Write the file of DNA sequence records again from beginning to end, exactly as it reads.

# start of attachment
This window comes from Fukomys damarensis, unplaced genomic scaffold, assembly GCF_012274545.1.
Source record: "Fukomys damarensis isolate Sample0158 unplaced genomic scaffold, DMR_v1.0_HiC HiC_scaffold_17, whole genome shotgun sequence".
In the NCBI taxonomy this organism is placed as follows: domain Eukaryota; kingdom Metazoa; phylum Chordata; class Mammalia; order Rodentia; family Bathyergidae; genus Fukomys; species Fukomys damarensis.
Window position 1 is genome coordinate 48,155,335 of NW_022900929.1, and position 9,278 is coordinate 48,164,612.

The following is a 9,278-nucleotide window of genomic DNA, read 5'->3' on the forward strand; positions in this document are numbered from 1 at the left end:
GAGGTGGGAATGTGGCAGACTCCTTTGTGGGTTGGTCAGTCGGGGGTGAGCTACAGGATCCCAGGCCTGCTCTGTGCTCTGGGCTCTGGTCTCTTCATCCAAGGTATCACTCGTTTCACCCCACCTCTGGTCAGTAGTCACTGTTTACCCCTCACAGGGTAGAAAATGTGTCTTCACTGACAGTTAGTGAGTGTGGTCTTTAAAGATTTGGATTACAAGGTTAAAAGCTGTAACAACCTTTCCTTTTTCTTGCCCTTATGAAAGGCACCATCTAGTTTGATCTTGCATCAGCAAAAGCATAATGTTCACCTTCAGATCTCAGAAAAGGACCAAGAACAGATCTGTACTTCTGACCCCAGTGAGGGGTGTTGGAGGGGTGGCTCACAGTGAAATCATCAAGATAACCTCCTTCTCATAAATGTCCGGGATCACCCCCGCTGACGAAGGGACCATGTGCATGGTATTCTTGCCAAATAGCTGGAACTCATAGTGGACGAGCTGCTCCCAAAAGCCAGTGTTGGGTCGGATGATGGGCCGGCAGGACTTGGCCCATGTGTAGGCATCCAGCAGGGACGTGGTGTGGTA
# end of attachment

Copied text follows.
This window comes from Fukomys damarensis, unplaced genomic scaffold, assembly GCF_012274545.1.
Source record: "Fukomys damarensis isolate Sample0158 unplaced genomic scaffold, DMR_v1.0_HiC HiC_scaffold_17, whole genome shotgun sequence".
In the NCBI taxonomy this organism is placed as follows: domain Eukaryota; kingdom Metazoa; phylum Chordata; class Mammalia; order Rodentia; family Bathyergidae; genus Fukomys; species Fukomys damarensis.
Window position 1 is genome coordinate 48,155,335 of NW_022900929.1, and position 9,278 is coordinate 48,164,612.

The following is a 9,278-nucleotide window of genomic DNA, read 5'->3' on the forward strand; positions in this document are numbered from 1 at the left end:
GAGGTGGGAATGTGGCAGACTCCTTTGTGGGTTGGTCAGTCGGGGGTGAGCTACAGGATCCCAGGCCTGCTCTGTGCTCTGGGCTCTGGTCTCTTCATCCAAGGTATCACTCGTTTCACCCCACCTCTGGTCAGTAGTCACTGTTTACCCCTCACAGGGTAGAAAATGTGTCTTCACTGACAGTTAGTGAGTGTGGTCTTTAAAGATTTGGATTACAAGGTTAAAAGCTGTAACAACCTTTCCTTTTTCTTGCCCTTATGAAAGGCACCATCTAGTTTGATCTTGCATCAGCAAAAGCATAATGTTCACCTTCAGATCTCAGAAAAGGACCAAGAACAGATCTGTACTTCTGACCCCAGTGAGGGGTGTTGGAGGGGTGGCTCACAGTGAAATCATCAAGATAACCTCCTTCTCATAAATGTCCGGGATCACCCCCGCTGACGAAGGGACCATGTGCATGGTATTCTTGCCAAATAGCTGGAACTCATAGTGGACGAGCTGCTCCCAAAAGCCAGTGTTGGGTCGGATGATGGGCCGGCAGGACTTGGCCCATGTGTAGGCATCCAGCAGGGACGTGGTGTGGTA